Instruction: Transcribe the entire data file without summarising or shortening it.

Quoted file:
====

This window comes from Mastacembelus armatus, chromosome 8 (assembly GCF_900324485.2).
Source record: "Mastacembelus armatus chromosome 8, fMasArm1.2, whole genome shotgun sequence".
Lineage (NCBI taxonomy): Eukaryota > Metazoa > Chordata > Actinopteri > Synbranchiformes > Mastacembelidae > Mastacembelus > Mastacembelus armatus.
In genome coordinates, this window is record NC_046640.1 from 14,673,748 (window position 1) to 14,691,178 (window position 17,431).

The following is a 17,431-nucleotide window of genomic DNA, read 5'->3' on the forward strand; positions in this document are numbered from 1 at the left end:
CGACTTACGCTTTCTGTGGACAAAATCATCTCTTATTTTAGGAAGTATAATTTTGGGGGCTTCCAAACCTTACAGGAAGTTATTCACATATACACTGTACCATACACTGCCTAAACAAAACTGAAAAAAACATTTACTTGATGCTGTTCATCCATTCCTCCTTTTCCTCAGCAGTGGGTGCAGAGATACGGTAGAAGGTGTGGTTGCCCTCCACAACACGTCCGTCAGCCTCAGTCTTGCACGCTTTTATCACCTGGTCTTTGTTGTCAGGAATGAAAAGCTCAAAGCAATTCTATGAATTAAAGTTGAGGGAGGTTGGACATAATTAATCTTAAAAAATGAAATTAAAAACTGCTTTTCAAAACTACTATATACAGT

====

This window comes from Mastacembelus armatus, chromosome 8 (assembly GCF_900324485.2).
Source record: "Mastacembelus armatus chromosome 8, fMasArm1.2, whole genome shotgun sequence".
Lineage (NCBI taxonomy): Eukaryota > Metazoa > Chordata > Actinopteri > Synbranchiformes > Mastacembelidae > Mastacembelus > Mastacembelus armatus.
In genome coordinates, this window is record NC_046640.1 from 14,673,748 (window position 1) to 14,691,178 (window position 17,431).

The following is a 17,431-nucleotide window of genomic DNA, read 5'->3' on the forward strand; positions in this document are numbered from 1 at the left end:
CGACTTACGCTTTCTGTGGACAAAATCATCTCTTATTTTAGGAAGTATAATTTTGGGGGCTTCCAAACCTTACAGGAAGTTATTCACATATACACTGTACCATACACTGCCTAAACAAAACTGAAAAAAACATTTACTTGATGCTGTTCATCCATTCCTCCTTTTCCTCAGCAGTGGGTGCAGAGATACGGTAGAAGGTGTGGTTGCCCTCCACAACACGTCCGTCAGCCTCAGTCTTGCACGCTTTTATCACCTGGTCTTTGTTGTCAGGAATGAAAAGCTCAAAGCAATTCTATGAATTAAAGTTGAGGGAGGTTGGACATAATTAATCTTAAAAAATGAAATTAAAAACTGCTTTTCAAAACTACTATATACAGT